For all Lance Armstrong's girlfriend Sheryl Crow has had a hit with Every Day Is A Winding Road, in the Texan's case at least the tarmac is now leading straight and fast towards a sixth, record-breaking win in Paris.
After a week in yellow, four stage wins and total control of the race, journalists have already run out of adjectives to describe this - remarkable? prodigious? awe-inspiring? take your pick - achievement. However, probably the best adjective for summing up how Armstrong forged his niche in sporting history in three weeks of July 2004 is "uncomplicated".
Because of all his Tours since 1999, Armstrong has dominated this one the most, despite age creeping up at 32 and, presumably, also getting weary of living the monk-like existence of top cyclists. This July, there has been no call for amazing displays of cycling power by "Big Tex" like that on Alpe d'Huez in 2001 or at Sestrieres in 1999 to seal his sixth; rather, Armstrong has continued simply to maintain a level line at the head of the game while his rivals have collapsed around him.
Such was the case of climber Iban Mayo, steamrollering the opposition, including Armstrong, in June, but forced to abandon, injured and demoralised, in the Tour after losing 37 minutes in one mountain stage alone.
Or Tyler Hamilton, Armstrong's former team-mate, who had enough inside infor-mation to follow Armstrong's pre-Tour training and race programme - but who crashed out injured after just one day in the Pyrenees.
Or Jan Ullrich, boasting in January he would "kick Armstrong's arse in July", but who lost five minutes in two days, and all chance of a second Tour. The reason? According to his team director, Walter Godefroot, "he's too easily influenced" to not train.
As for Armstrong, the US Postal-Berry Floor leader hit the ground running in Liège three weeks ago by finishing second in the prologue. The Texan followed that up with a superb display of teamwork on the lethal cobbles at Roubaix and in the time trial at Cambrai, which his squad won comfortably.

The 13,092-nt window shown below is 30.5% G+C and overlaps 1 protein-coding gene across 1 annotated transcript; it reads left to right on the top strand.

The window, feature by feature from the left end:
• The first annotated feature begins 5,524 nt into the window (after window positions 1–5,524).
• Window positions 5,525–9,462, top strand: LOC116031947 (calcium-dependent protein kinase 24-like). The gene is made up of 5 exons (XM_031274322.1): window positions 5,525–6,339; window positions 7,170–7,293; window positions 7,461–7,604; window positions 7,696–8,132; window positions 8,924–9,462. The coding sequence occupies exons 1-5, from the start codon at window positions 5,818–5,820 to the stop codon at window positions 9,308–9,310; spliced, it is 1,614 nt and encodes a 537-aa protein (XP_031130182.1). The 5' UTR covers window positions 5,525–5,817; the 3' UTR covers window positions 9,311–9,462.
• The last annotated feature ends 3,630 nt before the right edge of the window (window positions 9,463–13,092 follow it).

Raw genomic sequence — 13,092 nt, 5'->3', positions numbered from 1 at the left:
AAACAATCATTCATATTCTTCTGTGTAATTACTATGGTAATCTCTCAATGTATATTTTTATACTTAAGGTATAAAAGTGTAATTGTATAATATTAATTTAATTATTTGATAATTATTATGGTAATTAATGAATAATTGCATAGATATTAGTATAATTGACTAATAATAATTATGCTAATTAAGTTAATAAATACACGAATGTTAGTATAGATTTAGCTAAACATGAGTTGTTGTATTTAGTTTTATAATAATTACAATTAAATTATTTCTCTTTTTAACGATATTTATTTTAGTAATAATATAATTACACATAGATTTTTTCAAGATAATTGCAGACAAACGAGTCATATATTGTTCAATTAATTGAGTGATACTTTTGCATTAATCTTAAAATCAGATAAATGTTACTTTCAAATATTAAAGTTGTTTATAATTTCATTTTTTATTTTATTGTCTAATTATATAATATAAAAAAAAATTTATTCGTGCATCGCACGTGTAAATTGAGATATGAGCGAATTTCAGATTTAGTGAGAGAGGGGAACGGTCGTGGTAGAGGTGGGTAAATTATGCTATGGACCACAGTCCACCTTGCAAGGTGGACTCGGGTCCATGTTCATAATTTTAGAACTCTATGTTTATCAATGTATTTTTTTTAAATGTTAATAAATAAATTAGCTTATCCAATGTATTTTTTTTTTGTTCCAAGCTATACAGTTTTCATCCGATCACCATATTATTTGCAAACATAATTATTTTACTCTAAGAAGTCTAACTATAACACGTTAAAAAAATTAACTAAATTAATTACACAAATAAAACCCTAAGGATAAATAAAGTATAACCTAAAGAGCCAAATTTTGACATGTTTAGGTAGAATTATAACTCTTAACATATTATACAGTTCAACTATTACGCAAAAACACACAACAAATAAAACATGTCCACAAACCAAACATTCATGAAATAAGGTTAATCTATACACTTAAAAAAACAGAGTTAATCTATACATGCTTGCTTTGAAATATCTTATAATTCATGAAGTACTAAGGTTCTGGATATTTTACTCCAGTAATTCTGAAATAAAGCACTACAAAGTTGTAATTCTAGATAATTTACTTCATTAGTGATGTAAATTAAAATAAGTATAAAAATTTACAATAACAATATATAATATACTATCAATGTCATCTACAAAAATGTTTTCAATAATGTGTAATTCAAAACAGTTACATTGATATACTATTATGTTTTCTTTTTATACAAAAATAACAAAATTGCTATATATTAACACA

Having worn the yellow for one day before passing it on to Frenchman Thomas Voeckler to ease the pressure, come the Pyrenees Armstrong began the assault on the race lead in earnest.
There was no competition: in 24 hours, he had just one rival, the young Italian Ivan Basso, within the two-minute margin, and had slashed Voeckler's lead from 9min 35sec to a mere 22sec, all without a single all-out attack from the Texan.
Boring? Perhaps, but extremely effective nonetheless, given that after the first day in the Alps, with Voeckler exhausted, the yellow jersey was snugly back on Armstrong's shoulders.
His rivals scattered, in the third week Armstrong took a further hat-trick of mountain stages, including the most prestigious of all, the Alpe D'Huez time-trial. But by then, his victories no longer really mattered; all that counted was staying upright to Paris.
Armstrong was far ahead of the game even before the Tour's crunch moments arrived. The story began in a minor stage-race in Portugal in February, the Tour of the Algarve, where the Texan showed he had not spent the winter eating doughnuts and watching baseball games. Instead, the American blitzed the opposition in the time trial there, and then went from strength to strength, winning races such as the Tour of Georgia in April, but never digging too deep into his reserves prior to July.
The consequences have been monotonously straightforward: despite crashing twice in the first week, unlike in 2003, where Armstrong paid a high price for being too confident and was only really sure of victory after the last time-trial, 2004 has been his straightest run to victory ever.
The question of what his true rank is among the gods of cycling actually remains open to debate: defenders of Eddy Merckx will point out that the Belgian won one race out of every three he took part in, as well as events such as the Giro d'Italia and Vuelta España, while Armstrong has concentrated only on Le Tour.
"I could have won seven or eight Tours had I just focused on July," said Merckx, one of four former riders - the others are Miguel Indurain, Jacques Anquetil and Bernard Hinault - to take five Tours.
The question of what the man who is about to achieve the hitherto inconceivable in cycling - six Tours - will do now is equally up in the air.
Reports in the New York Times that he would concentrate on the Giro and Vuelta in 2005 have been denied by Armstrong himself, with the most likely option a seventh Tour bid next July, to put the record out of reach for others.
Tour de Lance: the milestones
1999: Armstrong returns to Tour 21 months after being diagnosed with testicular cancer. He wins first-day time trial, and wins Tour by 7min 37sec from Swiss Alex Zulle.
2000: Trailing overall by nearly six minutes, Armstrong destroys rivals on Stage 10 in the Alps, claiming yellow jersey. He takes Tour by 6:02 from Jan Ullrich of Germany.
2001: Four stage wins - two time-trials, two mountaintop triumphs - confirm Armstrong's dominance as he stares down opposition. Ullrich, second again, loses by 6:44.
2002: Excellent teamwork by USPS team in Pyrenees and four more stage wins propel Armstrong to win No 4, by 7:17 over Joseba Beloki of Spain, third the previous two years.
2003: Crashes and crowd protests can't prevent Armstrong from equalling Miguel Indurain's record of five back-to-back wins, but this time it is by only 61 seconds from Ullrich.
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